I agree entirely with your principles and the Bloom filter is pretty much the last resort after having considered the other possibilities.
- Use a DB -- I'm assuming that you mean a database instead of a DBM file, and this is ultimately where the data is going. The problem is that I essentially have a contested record against which I need to apply some kind of resolution logic later in the processing before I can determine which one belongs in the warehouse.
- The keys are non-sequential and sparse so an array method won't work. And the generally expected condition is that each key will crop up once, and only once, so the delete method proposed in the other thread is also useless to me.
- Read the file only once -- agreed. This file is 5GB of compressed plain-text. You can bet I'm not going through it a second time. ;)
- Keep the memory allocation small -- again, over here in the cheap seats I completely agree. This is one of the really nice things about the Bloom filter: by basically doing a set analysis using a one-way key->bitmap conversion it's vastly more efficient than the same sized Perl hash. The only prices you pay are: 1) you can't pull the keys out afterwards, 2) you have to accept the risk of a false-positive match (which in my case is fine because I can do the expensive database work later over 25K keys intead of 25000K keys).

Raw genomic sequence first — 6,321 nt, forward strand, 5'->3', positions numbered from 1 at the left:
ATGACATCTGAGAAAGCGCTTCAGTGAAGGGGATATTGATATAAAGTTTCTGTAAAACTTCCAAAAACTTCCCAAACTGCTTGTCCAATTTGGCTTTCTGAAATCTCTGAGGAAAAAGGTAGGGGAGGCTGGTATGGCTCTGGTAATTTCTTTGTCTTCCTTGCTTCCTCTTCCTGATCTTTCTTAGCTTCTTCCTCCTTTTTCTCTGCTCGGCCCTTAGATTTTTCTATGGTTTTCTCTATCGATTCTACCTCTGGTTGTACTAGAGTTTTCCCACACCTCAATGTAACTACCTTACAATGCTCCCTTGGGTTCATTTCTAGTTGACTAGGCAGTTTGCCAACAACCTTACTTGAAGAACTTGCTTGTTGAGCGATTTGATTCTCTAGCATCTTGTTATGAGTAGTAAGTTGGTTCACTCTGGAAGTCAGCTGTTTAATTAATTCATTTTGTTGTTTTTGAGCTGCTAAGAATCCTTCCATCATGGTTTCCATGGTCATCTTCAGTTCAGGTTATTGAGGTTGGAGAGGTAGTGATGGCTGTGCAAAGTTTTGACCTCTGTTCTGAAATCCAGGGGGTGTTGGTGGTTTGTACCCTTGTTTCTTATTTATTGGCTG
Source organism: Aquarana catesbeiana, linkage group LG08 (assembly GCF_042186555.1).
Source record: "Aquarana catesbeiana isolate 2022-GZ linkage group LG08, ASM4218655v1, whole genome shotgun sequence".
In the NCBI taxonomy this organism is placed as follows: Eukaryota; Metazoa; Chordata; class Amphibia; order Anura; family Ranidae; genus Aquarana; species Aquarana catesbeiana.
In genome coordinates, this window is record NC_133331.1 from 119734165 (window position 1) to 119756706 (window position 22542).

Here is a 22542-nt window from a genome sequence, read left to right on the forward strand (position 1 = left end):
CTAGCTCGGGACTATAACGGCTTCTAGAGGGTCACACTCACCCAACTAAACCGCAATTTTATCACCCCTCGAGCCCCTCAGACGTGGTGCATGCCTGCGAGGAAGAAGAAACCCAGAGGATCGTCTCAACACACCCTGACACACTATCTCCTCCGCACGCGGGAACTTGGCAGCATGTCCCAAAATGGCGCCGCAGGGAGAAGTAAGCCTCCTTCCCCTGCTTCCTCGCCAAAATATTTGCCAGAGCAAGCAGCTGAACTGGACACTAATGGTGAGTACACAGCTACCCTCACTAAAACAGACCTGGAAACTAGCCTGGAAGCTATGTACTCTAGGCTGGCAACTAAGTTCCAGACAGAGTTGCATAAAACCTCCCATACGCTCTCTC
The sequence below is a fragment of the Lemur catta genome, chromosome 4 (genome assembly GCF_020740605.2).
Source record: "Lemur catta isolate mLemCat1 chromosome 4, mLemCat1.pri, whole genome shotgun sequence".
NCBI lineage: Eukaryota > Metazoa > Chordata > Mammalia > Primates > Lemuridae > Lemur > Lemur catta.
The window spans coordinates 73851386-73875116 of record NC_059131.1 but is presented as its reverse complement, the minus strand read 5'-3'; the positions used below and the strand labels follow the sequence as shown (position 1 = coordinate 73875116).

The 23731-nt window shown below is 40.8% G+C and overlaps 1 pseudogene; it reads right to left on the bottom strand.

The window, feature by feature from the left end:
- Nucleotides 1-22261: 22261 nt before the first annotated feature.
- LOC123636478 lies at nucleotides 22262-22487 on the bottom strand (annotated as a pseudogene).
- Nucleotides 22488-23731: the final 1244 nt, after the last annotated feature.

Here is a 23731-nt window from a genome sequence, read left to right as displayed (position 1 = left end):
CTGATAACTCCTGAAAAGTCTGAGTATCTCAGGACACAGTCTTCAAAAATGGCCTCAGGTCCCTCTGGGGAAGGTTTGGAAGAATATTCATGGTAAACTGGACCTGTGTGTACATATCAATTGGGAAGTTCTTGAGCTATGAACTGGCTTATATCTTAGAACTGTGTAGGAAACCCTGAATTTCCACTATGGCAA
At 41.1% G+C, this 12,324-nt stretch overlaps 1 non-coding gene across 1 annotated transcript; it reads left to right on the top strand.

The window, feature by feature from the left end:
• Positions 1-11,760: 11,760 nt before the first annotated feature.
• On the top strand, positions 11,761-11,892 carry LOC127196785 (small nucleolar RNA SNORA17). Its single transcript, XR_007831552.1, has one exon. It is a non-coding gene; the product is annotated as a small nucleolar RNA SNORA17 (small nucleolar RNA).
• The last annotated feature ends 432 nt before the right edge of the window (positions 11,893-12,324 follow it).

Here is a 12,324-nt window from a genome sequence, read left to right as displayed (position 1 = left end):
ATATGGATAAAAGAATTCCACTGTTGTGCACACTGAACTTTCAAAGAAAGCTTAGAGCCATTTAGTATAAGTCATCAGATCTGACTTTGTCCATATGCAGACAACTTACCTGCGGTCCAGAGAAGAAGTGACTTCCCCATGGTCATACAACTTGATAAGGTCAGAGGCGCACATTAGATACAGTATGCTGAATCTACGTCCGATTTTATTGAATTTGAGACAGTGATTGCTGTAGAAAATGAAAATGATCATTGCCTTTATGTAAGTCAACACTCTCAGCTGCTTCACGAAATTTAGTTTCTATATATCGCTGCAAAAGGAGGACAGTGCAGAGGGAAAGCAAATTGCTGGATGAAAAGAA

Hope that this helps to clarify things a bit
Update -- sorry, I should have mentioned that this is a cumulative monthly file containing updates to an arbitrary number of records as well as a set of new records that may or may not begin to contest for account numbers with older accounts... so the sqlldr method won't work (although it's a good one and occurred to me as well -- I might still to this route and, if I get desperate, resort to using a temporary table so that I *can* use sqlldr to do this). Or, to be more precise, it will only work the first time I load the file since after that the record will need updating from month to month so I can't just blast away at the Oracle constraints.